The sky has been waiting all day.
A thick whiteness and too-still air.
Humid streets pierced by white and red car lights,
Highways humming with efficiency
And pedestrians in black or khaki jackets.
Businessmen in business wear
All going about their business but the sky, was waiting.
There was a bright spot where the sun was hiding,
Rising and then falling as the whiteness faded
To a night that was not quite dark.
Although there were no stars,
Lights still split the roadway
But the sky was waiting.
Gradually the lights blinked out
Until all that was left
Was a spattering
Of what looked like stars, from high enough above.
It was as if the humans were,
In their ordered efficiency,
Trying to make up for the firmament’s odd, tranquil pause.
The sky was waiting.
I do not know what it was waiting for.
The first sign was when the wind began to blow.
It was as if she was warning us
Or perhaps heralding what was to come.
She was the hasty messenger,
The harried assistant,
Or the sudden angels.
The leaves swirled and branches bent.
In a yard someone’s basketball hoop was felled.
She tore at my hair and clothes,
Filling my lungs with the smell of the earth anticipating.
It was less than a minute’s notice for at last,
The sky was ready.
He had made it to the front of the line he was in,
I suppose,
Or finally had his on-hold cosmic telephone call answered.
The time was consummate.
The clouds were rent,
And a maraca of raindrops fell.

Published by

Breanna Joy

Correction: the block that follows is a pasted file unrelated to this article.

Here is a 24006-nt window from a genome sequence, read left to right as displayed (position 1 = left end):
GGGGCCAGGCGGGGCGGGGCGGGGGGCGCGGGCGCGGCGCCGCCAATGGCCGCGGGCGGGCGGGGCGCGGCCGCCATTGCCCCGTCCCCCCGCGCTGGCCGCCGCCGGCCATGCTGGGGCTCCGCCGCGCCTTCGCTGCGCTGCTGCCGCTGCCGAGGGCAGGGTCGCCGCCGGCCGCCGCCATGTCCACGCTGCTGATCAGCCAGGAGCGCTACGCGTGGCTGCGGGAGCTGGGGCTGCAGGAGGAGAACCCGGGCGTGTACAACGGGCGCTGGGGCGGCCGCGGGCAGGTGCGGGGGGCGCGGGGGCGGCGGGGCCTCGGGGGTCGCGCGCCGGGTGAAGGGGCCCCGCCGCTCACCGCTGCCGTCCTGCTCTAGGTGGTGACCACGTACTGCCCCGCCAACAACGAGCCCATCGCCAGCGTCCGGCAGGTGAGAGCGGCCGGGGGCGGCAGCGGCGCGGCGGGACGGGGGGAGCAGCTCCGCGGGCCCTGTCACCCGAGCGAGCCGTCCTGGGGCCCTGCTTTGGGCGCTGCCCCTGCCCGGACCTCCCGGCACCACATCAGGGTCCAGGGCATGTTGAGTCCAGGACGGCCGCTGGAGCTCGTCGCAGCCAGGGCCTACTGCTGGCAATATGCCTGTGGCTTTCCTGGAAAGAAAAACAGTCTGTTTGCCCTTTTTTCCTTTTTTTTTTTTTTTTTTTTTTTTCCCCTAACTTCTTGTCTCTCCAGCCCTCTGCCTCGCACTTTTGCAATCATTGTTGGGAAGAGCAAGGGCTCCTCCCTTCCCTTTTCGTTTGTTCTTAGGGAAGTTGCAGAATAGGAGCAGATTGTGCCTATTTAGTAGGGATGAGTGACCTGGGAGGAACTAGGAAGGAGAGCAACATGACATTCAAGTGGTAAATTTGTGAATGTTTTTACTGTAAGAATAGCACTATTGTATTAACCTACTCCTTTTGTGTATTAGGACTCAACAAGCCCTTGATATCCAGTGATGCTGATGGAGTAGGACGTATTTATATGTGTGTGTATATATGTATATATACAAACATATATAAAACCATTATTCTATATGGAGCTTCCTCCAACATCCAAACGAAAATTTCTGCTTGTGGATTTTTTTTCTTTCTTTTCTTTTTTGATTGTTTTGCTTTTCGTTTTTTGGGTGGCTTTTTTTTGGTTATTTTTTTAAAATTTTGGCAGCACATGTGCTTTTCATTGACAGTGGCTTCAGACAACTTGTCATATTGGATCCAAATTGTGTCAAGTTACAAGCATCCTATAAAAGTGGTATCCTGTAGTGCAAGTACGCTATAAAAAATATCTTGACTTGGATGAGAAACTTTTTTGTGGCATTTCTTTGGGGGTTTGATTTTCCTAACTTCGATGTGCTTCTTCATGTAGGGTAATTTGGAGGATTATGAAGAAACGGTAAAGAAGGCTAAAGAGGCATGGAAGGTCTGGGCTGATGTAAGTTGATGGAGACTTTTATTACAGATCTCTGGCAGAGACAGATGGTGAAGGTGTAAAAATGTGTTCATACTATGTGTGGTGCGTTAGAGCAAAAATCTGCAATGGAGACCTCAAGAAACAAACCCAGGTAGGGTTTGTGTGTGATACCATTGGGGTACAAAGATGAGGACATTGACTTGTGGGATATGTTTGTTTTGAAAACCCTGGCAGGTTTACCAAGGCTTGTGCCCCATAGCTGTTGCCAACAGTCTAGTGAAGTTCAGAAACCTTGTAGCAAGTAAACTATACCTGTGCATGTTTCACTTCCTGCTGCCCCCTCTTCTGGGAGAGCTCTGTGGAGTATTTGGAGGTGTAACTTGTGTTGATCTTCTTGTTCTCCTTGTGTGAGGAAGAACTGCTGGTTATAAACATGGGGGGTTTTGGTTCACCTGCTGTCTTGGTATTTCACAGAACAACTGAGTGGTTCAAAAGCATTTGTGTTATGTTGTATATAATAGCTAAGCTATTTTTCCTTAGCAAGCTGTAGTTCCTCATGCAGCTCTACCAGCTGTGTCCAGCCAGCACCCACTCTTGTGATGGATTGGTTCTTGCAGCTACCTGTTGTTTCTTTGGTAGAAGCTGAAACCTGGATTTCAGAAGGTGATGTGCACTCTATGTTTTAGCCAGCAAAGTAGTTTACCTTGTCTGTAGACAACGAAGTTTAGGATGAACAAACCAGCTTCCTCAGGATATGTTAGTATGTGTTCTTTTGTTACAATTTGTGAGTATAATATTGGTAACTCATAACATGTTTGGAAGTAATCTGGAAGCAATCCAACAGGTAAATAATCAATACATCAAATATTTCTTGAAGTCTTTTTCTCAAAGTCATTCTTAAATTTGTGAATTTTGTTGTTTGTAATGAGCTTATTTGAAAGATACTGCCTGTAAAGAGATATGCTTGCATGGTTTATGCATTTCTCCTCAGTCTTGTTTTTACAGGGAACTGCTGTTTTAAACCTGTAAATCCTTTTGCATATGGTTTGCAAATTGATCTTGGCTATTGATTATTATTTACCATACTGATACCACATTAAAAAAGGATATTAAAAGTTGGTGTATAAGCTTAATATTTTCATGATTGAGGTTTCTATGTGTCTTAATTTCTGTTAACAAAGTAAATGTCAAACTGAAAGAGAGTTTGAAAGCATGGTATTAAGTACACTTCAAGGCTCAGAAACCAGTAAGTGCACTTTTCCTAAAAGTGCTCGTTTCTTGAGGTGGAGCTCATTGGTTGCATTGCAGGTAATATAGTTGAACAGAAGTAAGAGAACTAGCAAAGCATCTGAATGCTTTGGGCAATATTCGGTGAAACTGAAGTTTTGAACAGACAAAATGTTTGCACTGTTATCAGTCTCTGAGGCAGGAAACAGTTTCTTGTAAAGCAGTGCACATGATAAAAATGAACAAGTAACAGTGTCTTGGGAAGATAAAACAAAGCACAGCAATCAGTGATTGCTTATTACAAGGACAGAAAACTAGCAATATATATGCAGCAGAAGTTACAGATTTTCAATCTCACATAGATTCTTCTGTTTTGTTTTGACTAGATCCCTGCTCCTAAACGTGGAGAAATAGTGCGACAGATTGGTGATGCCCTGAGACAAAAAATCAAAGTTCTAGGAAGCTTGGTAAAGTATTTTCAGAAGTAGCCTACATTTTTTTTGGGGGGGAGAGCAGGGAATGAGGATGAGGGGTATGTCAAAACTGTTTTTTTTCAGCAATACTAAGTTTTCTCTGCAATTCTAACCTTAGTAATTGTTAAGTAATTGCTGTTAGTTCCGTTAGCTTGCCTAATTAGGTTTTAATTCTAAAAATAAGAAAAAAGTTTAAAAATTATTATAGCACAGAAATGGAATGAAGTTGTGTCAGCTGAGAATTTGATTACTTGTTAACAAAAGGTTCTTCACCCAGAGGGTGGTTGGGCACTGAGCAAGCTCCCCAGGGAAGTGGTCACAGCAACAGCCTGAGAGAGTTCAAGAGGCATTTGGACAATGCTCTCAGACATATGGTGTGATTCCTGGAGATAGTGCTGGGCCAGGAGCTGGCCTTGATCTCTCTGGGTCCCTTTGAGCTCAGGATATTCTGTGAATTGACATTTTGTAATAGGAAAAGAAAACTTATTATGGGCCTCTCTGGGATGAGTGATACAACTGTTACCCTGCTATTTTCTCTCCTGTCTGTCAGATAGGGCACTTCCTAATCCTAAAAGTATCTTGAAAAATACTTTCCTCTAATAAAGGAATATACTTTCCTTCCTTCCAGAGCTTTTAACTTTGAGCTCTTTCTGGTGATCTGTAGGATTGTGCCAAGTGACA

Once upon a time, in a far-away land, there was born one chill wintry day a lass who would come to be called Bre. She grew up whiling away the time upon myriad pursuits that would one day shift from pursuits to passions; creative, curious, and mischievous, she loved to read whatever she could manage to get her hands on (in particular novels, those of plot complex, world intriguing, and characters remarkable) — and read she did! She devoured words with so fierce a joy that she grew skillful in wielding such words as her own — story, journal, article, post and poem alike. For other arts, she also nurtured admiration. She loved in her heart the beauteous sound of music and the power it held over emotion and spirit. And she would work with her own hands to sketch and to paint and to correct and to create. One of her deepest passions was the stage, where she would take on a character as if an article of clothing, and live and breathe in another’s skin. In addition, the stories of times past and cultures distant enraptured her fascination, and she dreamed of one day venturing to explore these unknown lands. But these, these were nothing to the true heart of her soul. She found for herself a motley band of what can only be called friends–though some of whom were, truth be told, far more than that to her. They changed her being and resided in her heart. And so she lived, and loved, and dreamt. She dreamt of adventure and beauty and song and story and love and laughter. But far beyond anything else, did she strive with love toward her God. For this was her own great quest, or, if you will, her part in His own great story: to love those in the world, as He had loved her, when she had not loved Him–indeed, when she had turned from Him, hid from Him, rejected Him and ignored Him–He loved her enough to die for her. And so, because of this great love that now burned like a fire inside of her, a blazing beacon, she strove for a life lived in a beautiful harmony to Him who gave her a second chance. As she grew, she became confused, and doubting, and weak, and afraid, and unclean, and she would forget, and go to the world that was pressing at her to give in, in an attempt to satisfy her emptiness, though it would always leave her wanting. But always she would return, and be whole and filled again, made complete and beautiful in her soul. Storms would come and battles would rise; she would be tried and tested in many ways, and even so the story continues, but know ye this–He held her and led her all her days, and in the end, He would bring her to His own happily ever after.

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